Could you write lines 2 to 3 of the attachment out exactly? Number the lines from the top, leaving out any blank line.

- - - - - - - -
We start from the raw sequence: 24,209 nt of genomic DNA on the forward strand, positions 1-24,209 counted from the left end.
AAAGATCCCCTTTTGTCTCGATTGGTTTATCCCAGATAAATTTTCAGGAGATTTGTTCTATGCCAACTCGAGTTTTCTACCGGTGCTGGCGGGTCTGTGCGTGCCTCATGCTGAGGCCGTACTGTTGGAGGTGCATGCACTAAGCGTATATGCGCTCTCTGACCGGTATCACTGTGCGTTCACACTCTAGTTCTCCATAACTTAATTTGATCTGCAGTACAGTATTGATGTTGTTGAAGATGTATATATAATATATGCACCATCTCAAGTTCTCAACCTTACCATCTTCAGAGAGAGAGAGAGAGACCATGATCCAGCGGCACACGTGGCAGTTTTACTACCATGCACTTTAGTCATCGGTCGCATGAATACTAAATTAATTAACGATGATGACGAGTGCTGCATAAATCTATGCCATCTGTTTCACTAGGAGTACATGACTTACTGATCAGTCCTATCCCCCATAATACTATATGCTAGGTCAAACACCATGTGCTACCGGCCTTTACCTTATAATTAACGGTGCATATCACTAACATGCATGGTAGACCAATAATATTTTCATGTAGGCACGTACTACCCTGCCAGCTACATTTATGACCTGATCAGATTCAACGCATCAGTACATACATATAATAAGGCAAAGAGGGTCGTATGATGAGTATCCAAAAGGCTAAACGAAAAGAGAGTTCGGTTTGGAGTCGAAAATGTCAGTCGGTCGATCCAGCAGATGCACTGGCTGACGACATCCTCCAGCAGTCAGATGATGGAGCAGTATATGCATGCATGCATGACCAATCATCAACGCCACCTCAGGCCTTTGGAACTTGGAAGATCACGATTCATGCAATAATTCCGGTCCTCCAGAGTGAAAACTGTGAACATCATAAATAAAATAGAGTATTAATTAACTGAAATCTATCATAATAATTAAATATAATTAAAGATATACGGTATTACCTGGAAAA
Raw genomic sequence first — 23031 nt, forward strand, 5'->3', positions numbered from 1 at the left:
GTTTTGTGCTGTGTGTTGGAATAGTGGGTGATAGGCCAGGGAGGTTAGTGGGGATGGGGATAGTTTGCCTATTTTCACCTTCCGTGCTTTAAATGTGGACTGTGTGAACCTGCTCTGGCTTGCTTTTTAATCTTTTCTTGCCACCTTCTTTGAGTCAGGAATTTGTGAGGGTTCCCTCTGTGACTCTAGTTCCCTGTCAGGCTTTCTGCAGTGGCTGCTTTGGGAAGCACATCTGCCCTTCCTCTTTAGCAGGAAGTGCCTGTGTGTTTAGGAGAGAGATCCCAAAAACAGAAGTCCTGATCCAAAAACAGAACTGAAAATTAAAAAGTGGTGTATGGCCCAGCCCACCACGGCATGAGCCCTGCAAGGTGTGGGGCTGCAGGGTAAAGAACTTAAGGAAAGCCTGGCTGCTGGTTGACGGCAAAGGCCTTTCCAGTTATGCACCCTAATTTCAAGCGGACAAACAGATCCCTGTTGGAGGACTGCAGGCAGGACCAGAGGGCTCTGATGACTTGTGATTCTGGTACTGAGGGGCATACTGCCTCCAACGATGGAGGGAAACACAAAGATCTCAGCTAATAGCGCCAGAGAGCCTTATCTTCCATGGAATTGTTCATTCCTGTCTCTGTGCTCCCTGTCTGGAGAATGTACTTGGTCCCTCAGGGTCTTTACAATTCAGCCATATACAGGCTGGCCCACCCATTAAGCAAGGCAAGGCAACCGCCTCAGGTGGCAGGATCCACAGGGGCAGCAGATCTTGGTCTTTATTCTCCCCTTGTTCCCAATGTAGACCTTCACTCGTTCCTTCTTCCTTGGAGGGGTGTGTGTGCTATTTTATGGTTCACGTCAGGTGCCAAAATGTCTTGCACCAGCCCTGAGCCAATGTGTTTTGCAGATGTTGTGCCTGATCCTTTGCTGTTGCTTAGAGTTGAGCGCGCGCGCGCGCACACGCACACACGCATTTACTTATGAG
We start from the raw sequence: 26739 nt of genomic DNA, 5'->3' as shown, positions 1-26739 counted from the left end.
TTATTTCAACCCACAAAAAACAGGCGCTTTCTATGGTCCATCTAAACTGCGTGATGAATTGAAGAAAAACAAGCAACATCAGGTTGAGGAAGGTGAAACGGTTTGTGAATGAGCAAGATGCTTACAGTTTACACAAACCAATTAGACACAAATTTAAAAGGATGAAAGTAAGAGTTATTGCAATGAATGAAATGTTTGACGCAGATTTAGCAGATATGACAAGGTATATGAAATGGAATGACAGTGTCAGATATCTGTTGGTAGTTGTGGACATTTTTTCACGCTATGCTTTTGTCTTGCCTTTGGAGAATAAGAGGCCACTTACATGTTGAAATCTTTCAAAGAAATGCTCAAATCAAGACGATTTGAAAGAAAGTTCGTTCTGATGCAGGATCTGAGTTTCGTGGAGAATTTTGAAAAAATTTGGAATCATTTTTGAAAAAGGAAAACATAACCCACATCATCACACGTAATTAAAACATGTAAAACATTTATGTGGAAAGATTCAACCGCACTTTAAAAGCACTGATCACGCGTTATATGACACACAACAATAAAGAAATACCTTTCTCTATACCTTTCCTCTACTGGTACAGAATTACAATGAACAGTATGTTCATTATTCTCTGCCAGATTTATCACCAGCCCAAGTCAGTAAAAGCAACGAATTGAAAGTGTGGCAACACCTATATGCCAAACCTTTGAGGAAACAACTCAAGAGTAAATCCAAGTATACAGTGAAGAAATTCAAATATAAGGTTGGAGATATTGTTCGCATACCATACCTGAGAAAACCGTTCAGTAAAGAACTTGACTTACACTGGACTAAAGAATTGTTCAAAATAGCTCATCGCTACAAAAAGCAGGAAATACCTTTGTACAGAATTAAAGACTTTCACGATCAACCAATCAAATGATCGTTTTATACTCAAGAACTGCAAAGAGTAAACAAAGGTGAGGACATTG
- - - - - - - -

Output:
AAAGATCCCCTTTTGTCTCGATTGGTTTATCCCAGATAAATTTTCAGGAGATTTGTTCTATGCCAACTCGAGTTTTCTACCGGTGCTGGCGGGTCTGTGCGTGCCTCATGCTGAGGCCGTACTGTTGGAGGTGCATGCACTAAGCGTATATGCGCTCTCTGACCGGTATCACTGTGCGTTCACACTCTAGTTCTCCATAACTTAATTTGATCTGCAGTACAGTATTGATGTTGTTGAAGATGTATATATAATATATGCACCATCTCAAGTTCTCAACCTTACCATCTTCAGAGAGAGAGAGAGAGACCATGATCCAGCGGCACACGTGGCAGTTTTACTACCATGCACTTTAGTCATCGGTCGCATGAATACTAAATTAATTAACGATGATGACGAGTGCTGCATAAATCTATGCCATCTGTTTCACTAGGAGTACATGACTTACTGATCAGTCCTATCCCCCATAATACTATATGCTAGGTCAAACACCATGTGCTACCGGCCTTTACCTTATAATTAACGGTGCATATCACTAACATGCATGGTAGACCAATAATATTTTCATGTAGGCACGTACTACCCTGCCAGCTACATTTATGACCTGATCAGATTCAACGCATCAGTACATACATATAATAAGGCAAAGAGGGTCGTATGATGAGTATCCAAAAGGCTAAACGAAAAGAGAGTTCGGTTTGGAGTCGAAAATGTCAGTCGGTCGATCCAGCAGATGCACTGGCTGACGACATCCTCCAGCAGTCAGATGATGGAGCAGTATATGCATGCATGCATGACCAATCATCAACGCCACCTCAGGCCTTTGGAACTTGGAAGATCACGATTCATGCAATAATTCCGGTCCTCCAGAGTGAAAACTGTGAACATCATAAATAAAATAGAGTATTAATTAACTGAAATCTATCATAATAATTAAATATAATTAAAGATATACGGTATTACCTGGAAAA
Raw genomic sequence first — 23031 nt, forward strand, 5'->3', positions numbered from 1 at the left: